Herbert HOWELLS (1892-1983)
A Sequence for St Michael [10:01]
De La Mare’s Pavane [4:15]
A Hymn for St Cecilia [3:14]
Walton’s Toye [2:42]
House of the Mind [8:30]
Flourish for a Bidding [4:10]
New College Service – Magnificat & Nunc Dimittis [9:33]
St Louis come to Clifton [5:13]
O Pray for the Peace of Jerusalem [7:15]
Jacob’s Brawl [2:24]
King of Glory [8:56]
Choir of New College Oxford/Edward Higginbottom
David Burchell (organ)
rec. July and September 1987, Chapel of New College, Oxford
CRD 3454 [67:29]

Throughout the 1980s and into the early 1990s the Choir of New College Oxford made over 25 recordings for CRD covering repertory from Tallis and Tavener to Duruflé and Fauré. Included in this vast recorded legacy are two discs devoted exclusively to the music of Herbert Howells. What made these two discs a little special was the fact that they were produced by the late Christopher Palmer who was, to put it mildly, an extremely passionate advocate for Howells’ music.

A few years before the composer’s death, Palmer had published a short monograph – the first published study on Howells at that time – and his booklet notes with this disc, littered with exclamation marks, are a testament to his effusive enthusiasm for the composer. We read, for example, that Howells had a “God-like mind” and that in his music “everything is God-given, everything a cause for joy and celebration”. A mention of a veiled criticism prompts the unabashed rejoinder “What nonsense!”, while in a sentence of almost mind-boggling rhetoric, he suggests, when describing the oddly-titled organ piece of 1977, St Louis come to Clifton, “the tune is given in its pristine state at the beginning, and returns at the end simply but poignantly harmonised; what happens to it in between is Howells’ own business!”. You get the drift.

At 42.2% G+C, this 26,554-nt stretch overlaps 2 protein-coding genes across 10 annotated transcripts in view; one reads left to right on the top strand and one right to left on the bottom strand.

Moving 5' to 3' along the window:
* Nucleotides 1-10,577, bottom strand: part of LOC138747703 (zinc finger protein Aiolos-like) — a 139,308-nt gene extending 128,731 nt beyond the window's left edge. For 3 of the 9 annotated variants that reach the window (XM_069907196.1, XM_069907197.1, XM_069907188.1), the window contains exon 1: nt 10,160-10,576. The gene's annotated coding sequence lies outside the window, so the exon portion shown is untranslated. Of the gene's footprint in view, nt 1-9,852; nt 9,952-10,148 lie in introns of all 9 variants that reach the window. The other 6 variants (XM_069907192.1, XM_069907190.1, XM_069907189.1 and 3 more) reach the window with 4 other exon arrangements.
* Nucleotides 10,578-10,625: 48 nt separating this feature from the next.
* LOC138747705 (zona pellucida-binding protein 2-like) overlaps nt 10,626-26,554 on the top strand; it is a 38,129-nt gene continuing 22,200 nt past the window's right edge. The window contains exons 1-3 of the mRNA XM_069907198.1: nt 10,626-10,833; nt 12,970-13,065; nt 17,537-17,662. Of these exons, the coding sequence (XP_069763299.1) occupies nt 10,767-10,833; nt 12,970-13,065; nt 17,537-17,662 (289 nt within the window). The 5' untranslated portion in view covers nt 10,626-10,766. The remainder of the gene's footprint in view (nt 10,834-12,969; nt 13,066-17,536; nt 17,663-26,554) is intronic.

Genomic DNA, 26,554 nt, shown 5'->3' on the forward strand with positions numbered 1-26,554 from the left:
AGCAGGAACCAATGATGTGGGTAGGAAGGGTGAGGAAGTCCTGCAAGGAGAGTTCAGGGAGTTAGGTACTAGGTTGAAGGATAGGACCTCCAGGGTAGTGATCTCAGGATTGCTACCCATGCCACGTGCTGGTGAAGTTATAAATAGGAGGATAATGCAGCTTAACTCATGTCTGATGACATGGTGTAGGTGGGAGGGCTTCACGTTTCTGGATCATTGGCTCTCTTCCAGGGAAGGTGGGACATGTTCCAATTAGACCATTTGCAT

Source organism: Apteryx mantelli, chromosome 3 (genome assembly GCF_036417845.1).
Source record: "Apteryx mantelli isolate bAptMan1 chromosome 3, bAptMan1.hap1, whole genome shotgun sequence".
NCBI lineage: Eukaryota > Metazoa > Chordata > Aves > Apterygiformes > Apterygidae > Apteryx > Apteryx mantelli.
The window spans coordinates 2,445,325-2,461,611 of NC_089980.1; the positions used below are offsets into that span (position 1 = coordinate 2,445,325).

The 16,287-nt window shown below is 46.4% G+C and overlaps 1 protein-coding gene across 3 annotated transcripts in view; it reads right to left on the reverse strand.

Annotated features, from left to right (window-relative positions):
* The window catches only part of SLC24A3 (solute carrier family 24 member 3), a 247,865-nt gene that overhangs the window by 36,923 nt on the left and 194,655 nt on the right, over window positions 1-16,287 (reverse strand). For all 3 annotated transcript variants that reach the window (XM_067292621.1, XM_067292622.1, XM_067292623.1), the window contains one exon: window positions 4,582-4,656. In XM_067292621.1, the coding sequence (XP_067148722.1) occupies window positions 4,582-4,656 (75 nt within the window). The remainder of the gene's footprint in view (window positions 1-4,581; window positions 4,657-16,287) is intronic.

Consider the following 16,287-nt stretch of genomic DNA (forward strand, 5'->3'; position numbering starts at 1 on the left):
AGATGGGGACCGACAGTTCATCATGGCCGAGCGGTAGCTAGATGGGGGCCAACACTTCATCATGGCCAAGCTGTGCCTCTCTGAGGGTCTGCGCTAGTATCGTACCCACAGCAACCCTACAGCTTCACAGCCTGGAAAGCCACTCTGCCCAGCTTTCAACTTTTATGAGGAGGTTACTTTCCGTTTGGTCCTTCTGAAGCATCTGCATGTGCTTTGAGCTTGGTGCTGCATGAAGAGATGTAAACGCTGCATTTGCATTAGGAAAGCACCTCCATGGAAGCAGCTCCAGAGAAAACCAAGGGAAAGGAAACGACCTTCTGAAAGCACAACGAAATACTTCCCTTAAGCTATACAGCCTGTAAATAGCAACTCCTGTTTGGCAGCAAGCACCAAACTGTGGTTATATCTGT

Palmer was also clearly proud of the organ transcriptions he made of two of Howell’s clavichord pieces, Walton’s Toye (using a theme from Crown Imperial) and Jacob’s Brawl, specially for this disc. He had reason to be proud of them, for the transcriptions are good and work well on this recording, with David Burchell handling the very un-English New College organ with discretion, and splendidly capturing the intimacy of the originals, even in the neo-Waltonian festivities of the former. In fact, the entire programme is well selected to show off a side of Howells away from the big English cathedral works by which he is best known. None of the echoing vastness of the St Paul’s or Collegium Regale settings here, but generally Howells at his more acidic and introspective.

There’s a well-poised account of the Hymn for St Cecilia and, best of all on this disc, the New College Choir turns out a deeply affecting account of the famous anthem O Pray for the Peace of Jerusalem. Edward Higginbottom shows his perceptive and innate understanding of how to get the best from a choir through some infinitely well-crafted lines and a nicely measured sense of the music unfolding in a relaxed, timeless manner. Perhaps the bigger moments – notably the soaring opening for A Sequence of St Michael with Howells at his most passionate and angst-laden – take on a somewhat hard edge, and the anthem King of Glory seems a trifle too reserved convey the “too pagan, too pleasure loving (and giving?)” of Palmer’s descriptive note. But the New College Service works admirably – as, I suppose, it should - and the integration of organ and choir is never less than perfect.

I wish Palmer could have prompted both choir and engineer to produce a more full and robust sound. The recorded sound generally is very thin and the recording level too low for the music to make its full impact without much drastic tweaking of the volume control knob. But while his enthusiasm has not fully rubbed off on to the choir, and one detects in Higginbottom an unwillingness to delve too deeply into the emotional content of Howells’ music, these are nevertheless very fine performances of music which is somewhat less well represented on disc than other works by Howells.

Mark Rochester
Previous review: Stuart Sillitoe

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